Her first job after recovery was at the local domestic violence shelter as a court advocate helping women get restraining orders. While in that role, the opportunity to become a case manager for the Eighth Judicial District Recovery Court arose, and that was her “dream job.” Poston worked for recovery court around two and a half years before taking a job at Ridgeview as a recovery specialist, working with recovering drug addicts. She continued to sit on the drug court board as well. May of this year would have marked two years working with Ridgeview, but the opportunity arose to work with the Knoxville Metropolitan Drug Coalition.
Her first day was last week. “I had been praying for another opportunity to grow in my career, and this one opened up. The whole job is about bringing resources into the communities that are really rural,” Poston said, adding that she hoped to be able to help Campbell County and make it a better place.
Growing up, Poston was in state custody until she aged out of care. Campbell County was where she started middle school, and it was the longest time she had ever been in a foster home.
This is Monica at the age of 6 with her two brothers. Shortly after, all three were separated and placed in states custody. She said, “Jumping from family to family made me an angry child. I grew up learning inappropriate ways of coping, but it made me the adult I am today.” Damian is on the right with Michael on the left.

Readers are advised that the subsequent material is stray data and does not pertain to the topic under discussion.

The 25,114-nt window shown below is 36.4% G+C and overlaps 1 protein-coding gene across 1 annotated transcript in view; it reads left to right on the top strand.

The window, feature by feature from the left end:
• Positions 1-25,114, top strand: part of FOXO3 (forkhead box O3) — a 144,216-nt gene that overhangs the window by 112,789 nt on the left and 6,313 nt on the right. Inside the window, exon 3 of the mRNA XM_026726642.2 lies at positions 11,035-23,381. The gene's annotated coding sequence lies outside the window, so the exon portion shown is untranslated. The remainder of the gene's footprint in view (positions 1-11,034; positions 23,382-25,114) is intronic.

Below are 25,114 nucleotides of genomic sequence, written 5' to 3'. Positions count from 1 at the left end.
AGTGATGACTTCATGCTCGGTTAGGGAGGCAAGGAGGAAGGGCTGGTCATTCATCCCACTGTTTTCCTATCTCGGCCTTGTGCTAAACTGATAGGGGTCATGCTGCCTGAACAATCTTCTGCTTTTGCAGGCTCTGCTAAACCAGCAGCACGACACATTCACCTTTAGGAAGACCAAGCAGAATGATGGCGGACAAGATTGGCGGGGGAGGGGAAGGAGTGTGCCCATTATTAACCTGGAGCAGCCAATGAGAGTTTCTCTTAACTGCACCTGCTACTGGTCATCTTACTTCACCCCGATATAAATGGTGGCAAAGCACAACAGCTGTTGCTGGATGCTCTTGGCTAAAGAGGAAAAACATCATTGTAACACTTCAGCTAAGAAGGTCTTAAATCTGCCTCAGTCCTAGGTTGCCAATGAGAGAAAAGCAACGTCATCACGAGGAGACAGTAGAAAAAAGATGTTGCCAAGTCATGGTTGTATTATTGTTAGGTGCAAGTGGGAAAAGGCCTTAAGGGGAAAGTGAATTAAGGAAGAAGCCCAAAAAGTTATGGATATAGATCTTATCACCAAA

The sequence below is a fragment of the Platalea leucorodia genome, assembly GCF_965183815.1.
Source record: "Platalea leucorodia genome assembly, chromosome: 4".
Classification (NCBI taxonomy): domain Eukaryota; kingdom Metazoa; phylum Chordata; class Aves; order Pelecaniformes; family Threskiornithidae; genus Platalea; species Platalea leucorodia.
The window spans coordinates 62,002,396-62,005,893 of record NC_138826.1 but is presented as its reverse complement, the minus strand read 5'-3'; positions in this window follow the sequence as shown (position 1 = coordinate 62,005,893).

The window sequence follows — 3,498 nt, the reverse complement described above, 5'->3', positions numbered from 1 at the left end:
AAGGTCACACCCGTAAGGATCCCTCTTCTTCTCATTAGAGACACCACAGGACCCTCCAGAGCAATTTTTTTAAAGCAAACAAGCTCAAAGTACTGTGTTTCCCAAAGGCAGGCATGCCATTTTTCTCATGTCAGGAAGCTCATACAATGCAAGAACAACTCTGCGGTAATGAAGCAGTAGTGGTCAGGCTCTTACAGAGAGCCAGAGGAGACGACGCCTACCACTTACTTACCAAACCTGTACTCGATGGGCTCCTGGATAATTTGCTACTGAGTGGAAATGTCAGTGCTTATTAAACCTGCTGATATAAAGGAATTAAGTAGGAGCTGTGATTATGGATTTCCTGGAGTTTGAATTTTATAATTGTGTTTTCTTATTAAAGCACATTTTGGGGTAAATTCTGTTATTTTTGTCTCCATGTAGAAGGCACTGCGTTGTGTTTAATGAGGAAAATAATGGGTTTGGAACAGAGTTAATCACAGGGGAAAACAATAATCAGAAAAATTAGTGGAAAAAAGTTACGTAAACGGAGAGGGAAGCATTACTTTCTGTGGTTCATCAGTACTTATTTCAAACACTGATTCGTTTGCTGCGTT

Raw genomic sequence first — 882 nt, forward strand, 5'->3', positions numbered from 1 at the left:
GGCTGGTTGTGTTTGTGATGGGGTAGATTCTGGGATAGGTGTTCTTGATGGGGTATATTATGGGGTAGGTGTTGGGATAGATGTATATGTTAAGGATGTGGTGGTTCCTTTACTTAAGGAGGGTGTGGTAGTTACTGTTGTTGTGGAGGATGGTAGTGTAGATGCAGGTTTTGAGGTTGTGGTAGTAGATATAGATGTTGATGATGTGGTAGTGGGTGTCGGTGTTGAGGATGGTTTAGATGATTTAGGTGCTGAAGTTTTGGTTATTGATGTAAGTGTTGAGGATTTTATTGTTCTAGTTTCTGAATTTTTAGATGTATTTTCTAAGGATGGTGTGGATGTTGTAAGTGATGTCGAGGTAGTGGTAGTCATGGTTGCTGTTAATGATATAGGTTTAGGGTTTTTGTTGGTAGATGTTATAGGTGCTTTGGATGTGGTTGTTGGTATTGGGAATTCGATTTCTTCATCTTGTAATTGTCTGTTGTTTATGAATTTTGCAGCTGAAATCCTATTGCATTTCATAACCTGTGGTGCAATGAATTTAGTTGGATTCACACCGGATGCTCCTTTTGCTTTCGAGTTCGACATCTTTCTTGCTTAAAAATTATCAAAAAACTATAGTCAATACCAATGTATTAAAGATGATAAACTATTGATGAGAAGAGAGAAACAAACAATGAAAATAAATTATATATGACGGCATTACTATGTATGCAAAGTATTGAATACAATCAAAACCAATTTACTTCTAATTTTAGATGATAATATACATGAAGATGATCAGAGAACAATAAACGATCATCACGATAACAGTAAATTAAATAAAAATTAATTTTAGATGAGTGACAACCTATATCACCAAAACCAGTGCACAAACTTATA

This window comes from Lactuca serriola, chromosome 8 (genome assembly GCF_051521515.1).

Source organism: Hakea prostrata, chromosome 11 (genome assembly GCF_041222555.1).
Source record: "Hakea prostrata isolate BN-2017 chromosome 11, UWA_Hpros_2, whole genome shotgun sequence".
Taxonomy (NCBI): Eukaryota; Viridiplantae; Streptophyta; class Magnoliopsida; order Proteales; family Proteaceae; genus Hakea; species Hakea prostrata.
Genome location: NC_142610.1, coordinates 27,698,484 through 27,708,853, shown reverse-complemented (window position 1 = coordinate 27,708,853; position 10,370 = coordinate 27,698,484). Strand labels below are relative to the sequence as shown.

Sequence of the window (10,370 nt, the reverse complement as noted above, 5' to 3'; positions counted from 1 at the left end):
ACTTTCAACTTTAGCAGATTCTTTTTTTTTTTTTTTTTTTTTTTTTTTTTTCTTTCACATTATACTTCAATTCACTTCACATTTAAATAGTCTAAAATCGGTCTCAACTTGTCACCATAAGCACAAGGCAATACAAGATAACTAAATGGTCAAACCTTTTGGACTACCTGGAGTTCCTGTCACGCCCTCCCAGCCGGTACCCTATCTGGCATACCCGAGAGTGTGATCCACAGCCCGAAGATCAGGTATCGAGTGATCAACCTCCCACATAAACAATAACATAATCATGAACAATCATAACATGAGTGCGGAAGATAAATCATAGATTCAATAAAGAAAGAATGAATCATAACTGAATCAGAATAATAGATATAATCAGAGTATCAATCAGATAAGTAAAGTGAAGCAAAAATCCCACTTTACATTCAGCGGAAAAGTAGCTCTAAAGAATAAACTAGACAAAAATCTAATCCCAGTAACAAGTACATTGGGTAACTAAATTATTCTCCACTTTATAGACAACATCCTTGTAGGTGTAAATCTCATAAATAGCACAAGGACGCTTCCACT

“Her name is Corranie Herrin. I was with her for seven or eight years. She was just a beautiful woman with a beautiful family. It was the first time I had ever felt I belonged. That is why Campbell County is my heart and soul,” Poston said.
She said she wants her story to be an inspiration for her community. “There is hope. There is life after being an addict. We can do amazing things; we have to fight as hard as we did to get high, in order to stay clean,” Poston said.
She does not want relapse to be part of her story so she stays actively in touch with her sponsor, who is in Chattanooga. Poston credits support from her family and her sponsor for helping her stay clean. “My family keeps me going, my husband and kids keep me me going,” Poston said. Her message to other addicts or anyone battling with recovery is to “blindly step out with hope and faith because it is beyond worth it.”
“Almost every family suffers from addiction and the fear of the unknown can be crippling, but don’t let it keep you stagnated and in active addiction,” Poston said.
Addressing the physical, mental and spiritual part of recovery is something she has to do daily in order to fulfill her other roles in life. It’s part of her recovery and an important part of recovery for others. This includes community support and education
Still active in drug court locally, Poston said she is a first hand witness to the possibility of recovery in others and her goal is to educate others about this and rally community support. “These girls are doing amazing things, buying their first home, getting custody of their children back, getting their degrees and celebrating being sober all right here in our county. We need to lift them up and celebrate these stories of recovery. We need the community to get behind these recovering addicts, to support them and not judge them.” (WLAF NEWS PUBLISHED- 03/25/2020-6 AM)